Where does Trump's 'America First' leave Canada?
Donald Trump has been keeping Canada on its toes since he became US president at the start of last year.
When it comes to matters of trade, Mr Trump has been resolutely hawkish, vowing repeatedly to put "America first".
As the US is far and away Canada's largest trading partner, this has inevitably caused concern north of the border.
And given that Mr Trump has repeatedly threatened to tear up the 1994 North American Free Trade Agreement (Nafta) between the US, Canada, and Mexico, alarm in Ottawa has been somewhat justified.
Especially as Donald Trump's administration has already hit Canadian softwood lumber with import tariffs of more than 20%.
Mr Trump hasn't pulled the US out of Nafta, despite having once called it "the worst trade deal ever made".
Instead talks have taken place since August of last year between US, Canadian and Mexican trade representatives to agree a new deal.
While a deadline of 1 May to sign a new agreement came and went, a new one has been set for 1 June, and face-to-face talks are due to resume on 7 May. In Ottawa there is renewed optimism that a decent deal can be agreed.
"There is positive momentum, but as we all know it won't be done until it's done," Canadian Prime Minister Justin Trudeau said on Monday.
Yet despite key voices south of the border backing Canada's call for a positive new Nafta agreement, such as the US Chamber of Commerce, some Canadian industries remain nervous.
"There's a lot of worry," says Francois Dumontier, spokesman for the Milk Producers of Quebec organisation.
Dairy farms in Quebec and across Canada in general are concerned about the talks because of Mr Trump's strong opposition to Canada's dairy supply management system.
The long-running scheme, which is undeniably protectionist, offers Canadian farmers a guaranteed price for their milk, and puts high tariffs on dairy goods from abroad.
Donald Trump has demanded an end to the system, arguing that it is unfair on American farms and shows that Canada has "disregard" for its trade obligations.
Given that it has already been hit by large US tariffs the Canadian lumber industry is another sector concerned about the details of any new Nafta deal.
The US government's complaint is that Canada is improperly subsidising its lumber industry by charging minimal fees to log public lands. This is a longstanding American frustration, and dispute over the issue has flared up repeatedly between the two countries over the past 30 years.
In December, the US International Trade Commission ruled that Canadian lumber was being sold in the US at less than a fair price, which had "materially harmed" the industry in the US. Canada denies this.
Susan Yurkovich, from the British Columbia Lumber Trade Council, says the industry is coping with the tariffs because demand from the US is currently so high.
"[But] if we were in a down market, it would be very different," she says.
Bank of Canada Governor Stephen Poloz has said that uncertainty over the Nafta deal is weighing on the Canadian economy, with investments being postponed or diverted south of the border.
While some said there were now "challenges moving staff or goods across the border", other companies told the bank they were hopeful their American subsidiaries would benefit from US tax cuts, or were optimistic about reaping benefits from strong economic growth in the US over the coming months.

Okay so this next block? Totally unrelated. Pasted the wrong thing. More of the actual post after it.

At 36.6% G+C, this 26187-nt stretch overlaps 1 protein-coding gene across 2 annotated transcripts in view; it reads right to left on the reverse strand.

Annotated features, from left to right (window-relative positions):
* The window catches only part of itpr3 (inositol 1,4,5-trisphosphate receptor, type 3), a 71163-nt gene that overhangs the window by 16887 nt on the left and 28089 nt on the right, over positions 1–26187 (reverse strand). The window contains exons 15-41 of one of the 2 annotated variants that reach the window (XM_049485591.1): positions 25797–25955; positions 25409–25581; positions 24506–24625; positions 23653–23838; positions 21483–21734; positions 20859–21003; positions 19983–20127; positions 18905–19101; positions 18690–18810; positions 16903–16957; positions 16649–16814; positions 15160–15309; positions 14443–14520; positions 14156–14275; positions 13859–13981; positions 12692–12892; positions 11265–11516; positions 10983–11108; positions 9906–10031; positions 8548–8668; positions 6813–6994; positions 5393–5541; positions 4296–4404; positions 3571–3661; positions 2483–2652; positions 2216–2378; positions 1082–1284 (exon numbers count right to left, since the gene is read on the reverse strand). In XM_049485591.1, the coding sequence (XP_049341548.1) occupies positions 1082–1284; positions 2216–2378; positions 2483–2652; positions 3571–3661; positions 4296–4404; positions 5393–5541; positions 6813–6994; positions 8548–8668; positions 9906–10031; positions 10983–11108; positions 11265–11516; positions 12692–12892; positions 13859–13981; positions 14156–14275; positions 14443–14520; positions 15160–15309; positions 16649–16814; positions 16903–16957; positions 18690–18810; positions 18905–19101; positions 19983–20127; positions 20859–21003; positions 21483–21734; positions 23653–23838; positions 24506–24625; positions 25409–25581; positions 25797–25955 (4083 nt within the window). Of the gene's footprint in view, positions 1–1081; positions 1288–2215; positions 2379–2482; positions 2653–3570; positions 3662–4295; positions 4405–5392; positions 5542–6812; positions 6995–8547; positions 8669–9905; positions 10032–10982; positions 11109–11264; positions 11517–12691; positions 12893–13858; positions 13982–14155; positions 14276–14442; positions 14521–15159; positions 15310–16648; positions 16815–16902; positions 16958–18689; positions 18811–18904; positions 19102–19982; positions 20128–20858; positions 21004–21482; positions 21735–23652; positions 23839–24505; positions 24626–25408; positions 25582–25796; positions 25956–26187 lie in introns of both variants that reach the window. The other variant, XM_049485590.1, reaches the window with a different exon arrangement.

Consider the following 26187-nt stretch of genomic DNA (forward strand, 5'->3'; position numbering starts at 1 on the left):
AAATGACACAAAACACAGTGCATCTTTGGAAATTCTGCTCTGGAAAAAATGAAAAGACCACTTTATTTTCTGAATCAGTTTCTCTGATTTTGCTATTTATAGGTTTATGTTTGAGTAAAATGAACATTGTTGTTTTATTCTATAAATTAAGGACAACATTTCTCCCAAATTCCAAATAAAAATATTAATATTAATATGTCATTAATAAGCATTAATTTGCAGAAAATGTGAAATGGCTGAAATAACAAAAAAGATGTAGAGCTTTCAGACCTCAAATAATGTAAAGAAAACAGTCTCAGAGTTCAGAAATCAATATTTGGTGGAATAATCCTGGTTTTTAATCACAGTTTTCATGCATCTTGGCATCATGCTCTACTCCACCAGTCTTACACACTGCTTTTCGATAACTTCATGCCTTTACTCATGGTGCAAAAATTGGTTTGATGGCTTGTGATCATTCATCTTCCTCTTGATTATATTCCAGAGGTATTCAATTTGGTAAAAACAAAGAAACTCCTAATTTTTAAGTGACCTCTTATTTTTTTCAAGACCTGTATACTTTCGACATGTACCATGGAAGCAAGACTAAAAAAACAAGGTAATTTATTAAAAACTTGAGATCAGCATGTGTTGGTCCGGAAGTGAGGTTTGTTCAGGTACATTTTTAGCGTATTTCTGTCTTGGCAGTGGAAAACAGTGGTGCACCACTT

Dan Ciuriak, from the Canadian economic think tank CD Howe Institute, says that trade between the two countries remains strong, but confidence has been "shaken" on the Canadian side.
Last year trade between the US and Canada in both directions totalled $674bn (£494bn), according to the Office of the US Trade Representative.
Exports of US goods to Canada were 5.9% higher in 2017 than a year earlier, while exports of US services were up 8.8%. Going in the other direction, exports of Canadian goods to the US rose by 8%, while services expanded by 9.5%.
To help secure a favourable new Nafta deal, Canada has launched a charm offensive in the US. Mr Trudeau and his cabinet ministers have been beating a path down to Washington and to US states with strong economic ties to Canada.
Marryscott Greenwood, an American who is chief executive of the Canadian American Business Council, a trade body that represents companies on both sides of the border, calls it "almost a whole of Canada approach".
In addition to the prime minister and his colleagues, she says that provincial premiers, big city mayors, and former prime ministers have all also been making the case to American lawmakers to avoid protectionism and embrace Canada-US trade.
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They are helped by numerous allies in the US who also want a decent new Nafta agreement, such as the US Chamber of Commerce.
This powerful lobbying group has called some of Mr Trump's Nafta demands "highly dangerous", and have urged the president to protect Nafta's economic benefits.
Pro-trade US Republican governors have called on the president not to withdraw from the deal. Ms Greenwood guesses that Mr Trump does want a new Nafta deal, and that his harsh comments against the existing agreement was a way to "get people's attention" and "forcing people to come to the table".
Until a deal is signed, Canada's steel and aluminium industries are two other sectors of the Canadian economy that remain nervous.
They want a new Nafta agreement to give Canada permanent exemptions to US tariffs on metal imports.
The issue is particularly pressing in Hamilton, Ontario, the largest steel manufacturing city in Canada, where 10,000 direct jobs depend on the product, and supply chains are heavily integrated with the US and Mexico.
Keanin Loomis, president of the Hamilton Chamber of Commerce, was in Washington DC recently, and says he was encouraged at what seemed to be reinvigorated talks.
"We just have no idea how this will end up," he says.